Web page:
Things That I've Learnt From Running

Sunday, 8 May 2016

When the weather is dry outside, I like to go for a run outside. I'm not the fastest runner but at least I'm moving faster than walking. At times walking by myself can be rather boring and so I go for a run. 

A bit of a cliché but it works. It's okay to jog at a slow pace as long as it's comfortable for you and you aren't killing yourself trying to be the next Paula Radcliffe or Mo Farah. We aren't running marathons here, people. We don't have Quicksilver abilities. Well, maybe you are but I'm not. I can do 5 km comfortable in 40 minutes and I'm really chuffed with that. That isn't constant running because when you run in Ireland you are up hill and down dale every few minutes. Flat surfaces are a reprieve so I myself. It's fine. Remember, you're lapping everyone on the couch. 

Continuing on from the last point, it's a good idea to work on building up your stamina instead of bursting out of the trap and wanting to sprint the entire way. You will burn yourself out within a couple hundred metres, even if you get that far. I like to walk for a bit and then run for a couple of kilometres or for a certain distance, walk for a bit to catch my breath (cross a road) and then run for a bit longer. By doing that my stamina has greatly improved and I can comfortably do a 2 km stretch. Plus, building yourself up now will help you in a zombie apocalypse or when a dinosaur is chasing you. 

You know that niggling pain you get in your side when running that begs you to stop? Well, that's your core. In the last few runs that I've gone on, I've noticed that when my posture is proper and I'm supporting my upper body, then running is easier. But when I'm slouching and not paying attention to my posture, my legs feel like dead weights and I can't go on, I get breathless easier and stitches come more often and it's a real struggle. When my core is engaged and I'm supporting myself, my legs don't have that added dead weight pressing down on them and I can run for longer periods of time.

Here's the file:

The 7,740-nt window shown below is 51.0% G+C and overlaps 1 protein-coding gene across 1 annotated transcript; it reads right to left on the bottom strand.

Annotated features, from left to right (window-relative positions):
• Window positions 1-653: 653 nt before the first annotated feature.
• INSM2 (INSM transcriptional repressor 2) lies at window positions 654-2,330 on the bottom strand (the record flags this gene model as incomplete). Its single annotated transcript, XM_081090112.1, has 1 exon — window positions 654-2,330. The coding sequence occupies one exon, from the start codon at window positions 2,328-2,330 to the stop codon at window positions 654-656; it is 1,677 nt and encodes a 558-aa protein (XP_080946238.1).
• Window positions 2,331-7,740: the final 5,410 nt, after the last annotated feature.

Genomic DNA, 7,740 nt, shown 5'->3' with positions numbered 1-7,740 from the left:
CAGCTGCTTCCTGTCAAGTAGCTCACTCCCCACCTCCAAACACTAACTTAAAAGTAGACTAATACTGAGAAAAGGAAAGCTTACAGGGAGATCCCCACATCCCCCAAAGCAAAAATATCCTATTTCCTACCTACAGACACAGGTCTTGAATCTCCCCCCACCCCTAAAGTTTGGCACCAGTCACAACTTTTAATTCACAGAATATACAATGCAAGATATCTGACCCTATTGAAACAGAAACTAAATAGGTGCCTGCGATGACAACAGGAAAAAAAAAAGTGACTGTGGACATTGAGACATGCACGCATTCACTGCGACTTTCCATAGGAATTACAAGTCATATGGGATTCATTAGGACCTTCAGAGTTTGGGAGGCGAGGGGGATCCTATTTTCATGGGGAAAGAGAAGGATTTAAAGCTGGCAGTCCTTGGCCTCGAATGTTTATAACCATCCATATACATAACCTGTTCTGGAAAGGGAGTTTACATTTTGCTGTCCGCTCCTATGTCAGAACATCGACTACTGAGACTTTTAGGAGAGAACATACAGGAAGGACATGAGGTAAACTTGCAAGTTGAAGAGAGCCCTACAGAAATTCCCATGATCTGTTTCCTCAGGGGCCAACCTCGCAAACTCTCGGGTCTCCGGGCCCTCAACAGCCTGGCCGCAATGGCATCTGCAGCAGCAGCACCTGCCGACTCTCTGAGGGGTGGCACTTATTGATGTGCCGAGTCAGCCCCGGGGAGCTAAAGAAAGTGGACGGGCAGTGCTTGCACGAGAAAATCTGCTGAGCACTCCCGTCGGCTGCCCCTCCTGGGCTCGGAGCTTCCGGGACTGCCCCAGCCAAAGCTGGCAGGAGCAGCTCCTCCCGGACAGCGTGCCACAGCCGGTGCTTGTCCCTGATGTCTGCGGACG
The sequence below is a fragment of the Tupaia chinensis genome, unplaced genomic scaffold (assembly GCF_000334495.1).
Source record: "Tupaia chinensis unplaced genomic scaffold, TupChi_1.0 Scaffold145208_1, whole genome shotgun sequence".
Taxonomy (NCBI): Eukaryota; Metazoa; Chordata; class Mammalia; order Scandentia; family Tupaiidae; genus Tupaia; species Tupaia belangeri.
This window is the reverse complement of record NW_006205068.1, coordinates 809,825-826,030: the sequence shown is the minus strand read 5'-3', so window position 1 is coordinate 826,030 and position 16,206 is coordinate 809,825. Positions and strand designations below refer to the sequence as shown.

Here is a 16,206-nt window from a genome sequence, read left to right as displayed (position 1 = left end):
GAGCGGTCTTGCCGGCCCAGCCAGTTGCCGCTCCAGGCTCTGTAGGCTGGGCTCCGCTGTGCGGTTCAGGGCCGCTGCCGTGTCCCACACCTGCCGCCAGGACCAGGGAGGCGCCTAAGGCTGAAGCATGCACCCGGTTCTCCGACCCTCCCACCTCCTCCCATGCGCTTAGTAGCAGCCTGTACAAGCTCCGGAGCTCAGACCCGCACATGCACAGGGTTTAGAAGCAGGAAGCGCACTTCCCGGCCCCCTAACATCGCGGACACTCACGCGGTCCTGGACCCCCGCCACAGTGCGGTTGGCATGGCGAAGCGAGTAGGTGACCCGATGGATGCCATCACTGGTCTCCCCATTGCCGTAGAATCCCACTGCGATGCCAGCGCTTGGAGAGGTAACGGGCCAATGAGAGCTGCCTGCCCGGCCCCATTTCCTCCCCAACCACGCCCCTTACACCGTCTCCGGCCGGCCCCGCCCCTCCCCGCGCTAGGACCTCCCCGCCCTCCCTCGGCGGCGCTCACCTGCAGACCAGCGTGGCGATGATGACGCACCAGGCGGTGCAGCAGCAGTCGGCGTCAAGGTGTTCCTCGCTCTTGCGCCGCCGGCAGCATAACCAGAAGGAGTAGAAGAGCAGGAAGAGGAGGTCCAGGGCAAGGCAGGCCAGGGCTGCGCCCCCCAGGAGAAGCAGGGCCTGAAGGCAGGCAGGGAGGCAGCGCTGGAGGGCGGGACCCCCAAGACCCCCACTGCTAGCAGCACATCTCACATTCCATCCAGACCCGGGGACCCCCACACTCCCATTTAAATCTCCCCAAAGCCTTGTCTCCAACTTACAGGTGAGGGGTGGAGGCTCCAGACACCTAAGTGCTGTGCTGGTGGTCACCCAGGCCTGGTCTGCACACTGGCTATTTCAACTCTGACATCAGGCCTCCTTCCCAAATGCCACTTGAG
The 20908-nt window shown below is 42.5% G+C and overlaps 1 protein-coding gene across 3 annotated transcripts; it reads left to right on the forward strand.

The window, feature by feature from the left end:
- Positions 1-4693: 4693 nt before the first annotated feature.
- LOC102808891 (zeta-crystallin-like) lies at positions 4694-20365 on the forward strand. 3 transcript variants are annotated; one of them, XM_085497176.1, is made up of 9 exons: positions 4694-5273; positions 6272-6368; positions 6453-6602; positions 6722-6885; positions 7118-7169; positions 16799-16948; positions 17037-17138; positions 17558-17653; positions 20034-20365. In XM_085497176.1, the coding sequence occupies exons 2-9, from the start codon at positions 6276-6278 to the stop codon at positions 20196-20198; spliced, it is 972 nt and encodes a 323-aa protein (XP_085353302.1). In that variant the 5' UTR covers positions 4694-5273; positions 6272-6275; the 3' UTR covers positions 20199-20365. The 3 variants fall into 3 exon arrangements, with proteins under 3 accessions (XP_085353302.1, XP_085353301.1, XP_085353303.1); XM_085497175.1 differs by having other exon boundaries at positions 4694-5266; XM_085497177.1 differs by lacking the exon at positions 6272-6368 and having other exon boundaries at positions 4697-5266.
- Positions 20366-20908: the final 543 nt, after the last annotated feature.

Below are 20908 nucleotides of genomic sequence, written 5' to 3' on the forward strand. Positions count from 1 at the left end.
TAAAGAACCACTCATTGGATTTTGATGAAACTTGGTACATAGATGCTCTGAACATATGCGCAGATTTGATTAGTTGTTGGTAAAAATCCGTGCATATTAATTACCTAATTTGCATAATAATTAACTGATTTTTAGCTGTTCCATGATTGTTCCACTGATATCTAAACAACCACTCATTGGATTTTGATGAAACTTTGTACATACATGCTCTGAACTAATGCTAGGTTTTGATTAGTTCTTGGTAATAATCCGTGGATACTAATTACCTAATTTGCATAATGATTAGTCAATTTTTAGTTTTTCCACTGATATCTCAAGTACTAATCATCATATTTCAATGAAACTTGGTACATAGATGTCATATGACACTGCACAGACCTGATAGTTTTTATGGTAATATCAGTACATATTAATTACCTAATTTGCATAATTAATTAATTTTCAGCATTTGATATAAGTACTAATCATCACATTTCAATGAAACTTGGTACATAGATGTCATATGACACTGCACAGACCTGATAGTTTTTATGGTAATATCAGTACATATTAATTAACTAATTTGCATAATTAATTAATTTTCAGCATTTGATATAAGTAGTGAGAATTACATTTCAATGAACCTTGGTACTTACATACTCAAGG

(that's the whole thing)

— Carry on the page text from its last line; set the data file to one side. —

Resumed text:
I used to watch my feet when I ran because I thought that if I watched them, then the distance wouldn't matter and I would look up and I had miraculously traveled so many metres. It does work at times but a lot of the time, looking up makes the time go by. Plus, it helps the core out too. When looking up I can see imaginary markers where I can say, 'Right, I'll get to this lane/lamp/bridge and I can walk/start running'. You can't really do that when looking at your feet. 

The 5 km circuit that I take takes me out of the town and into the countryside, down and along the river and back into town. It has such beautiful views. There are times when I stop and I take a picture. A good view helps to distract you from what you're doing. You're running. That needs a distraction. Landscape can be a great distraction than a TV with news on it at the gym. Also, when you feel like stopping you can tell yourself that you'll go until the next lamp post or to the next bridge or this location and then you can take a breather. 

This compliments everything I've said. When you're concentrating on your posture, keeping your head up, taking in the view and trying to run and walk, run and walk, a good playlist is great company. I even try to time my intervals with songs. I start off by walking for a song and then running from the next one and see how I go because I am doing up a very steep hill by that point and I can end up tubed. Music is great for when you're starting to flag but you want to keep going. I tell myself that I can stop when I get to the end of the current song. 

I hope you enjoyed this post and learnt something about running from a complete newb.

1 comment:

  1. I love exercise and the gym, but one thing ive never been able to enjoy is running! like you used to do I always end up looking at my feet and wishing the time to go faster, I might take some of these tips on board and try again! I'd love it if you'd comment back xx


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